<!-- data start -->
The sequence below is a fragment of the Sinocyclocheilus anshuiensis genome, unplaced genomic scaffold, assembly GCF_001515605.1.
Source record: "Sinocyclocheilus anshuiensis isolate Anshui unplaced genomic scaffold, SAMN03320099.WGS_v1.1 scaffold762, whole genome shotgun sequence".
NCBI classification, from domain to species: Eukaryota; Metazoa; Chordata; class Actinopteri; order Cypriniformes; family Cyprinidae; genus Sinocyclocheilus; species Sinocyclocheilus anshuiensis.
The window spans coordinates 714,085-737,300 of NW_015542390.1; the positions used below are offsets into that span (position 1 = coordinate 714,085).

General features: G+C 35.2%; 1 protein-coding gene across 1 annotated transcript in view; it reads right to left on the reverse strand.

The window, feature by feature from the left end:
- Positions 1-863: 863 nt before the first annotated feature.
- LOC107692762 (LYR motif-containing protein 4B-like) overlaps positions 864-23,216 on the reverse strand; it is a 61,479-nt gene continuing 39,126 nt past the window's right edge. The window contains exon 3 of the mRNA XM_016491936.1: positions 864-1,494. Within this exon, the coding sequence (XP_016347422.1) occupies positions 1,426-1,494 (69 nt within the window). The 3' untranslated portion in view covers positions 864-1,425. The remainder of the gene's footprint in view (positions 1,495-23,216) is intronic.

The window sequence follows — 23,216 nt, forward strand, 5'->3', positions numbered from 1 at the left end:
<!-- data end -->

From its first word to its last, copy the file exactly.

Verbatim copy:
The sequence below is a fragment of the Sinocyclocheilus anshuiensis genome, unplaced genomic scaffold, assembly GCF_001515605.1.
Source record: "Sinocyclocheilus anshuiensis isolate Anshui unplaced genomic scaffold, SAMN03320099.WGS_v1.1 scaffold762, whole genome shotgun sequence".
NCBI classification, from domain to species: Eukaryota; Metazoa; Chordata; class Actinopteri; order Cypriniformes; family Cyprinidae; genus Sinocyclocheilus; species Sinocyclocheilus anshuiensis.
The window spans coordinates 714,085-737,300 of NW_015542390.1; the positions used below are offsets into that span (position 1 = coordinate 714,085).

General features: G+C 35.2%; 1 protein-coding gene across 1 annotated transcript in view; it reads right to left on the reverse strand.

The window, feature by feature from the left end:
- Positions 1-863: 863 nt before the first annotated feature.
- LOC107692762 (LYR motif-containing protein 4B-like) overlaps positions 864-23,216 on the reverse strand; it is a 61,479-nt gene continuing 39,126 nt past the window's right edge. The window contains exon 3 of the mRNA XM_016491936.1: positions 864-1,494. Within this exon, the coding sequence (XP_016347422.1) occupies positions 1,426-1,494 (69 nt within the window). The 3' untranslated portion in view covers positions 864-1,425. The remainder of the gene's footprint in view (positions 1,495-23,216) is intronic.

The window sequence follows — 23,216 nt, forward strand, 5'->3', positions numbered from 1 at the left end: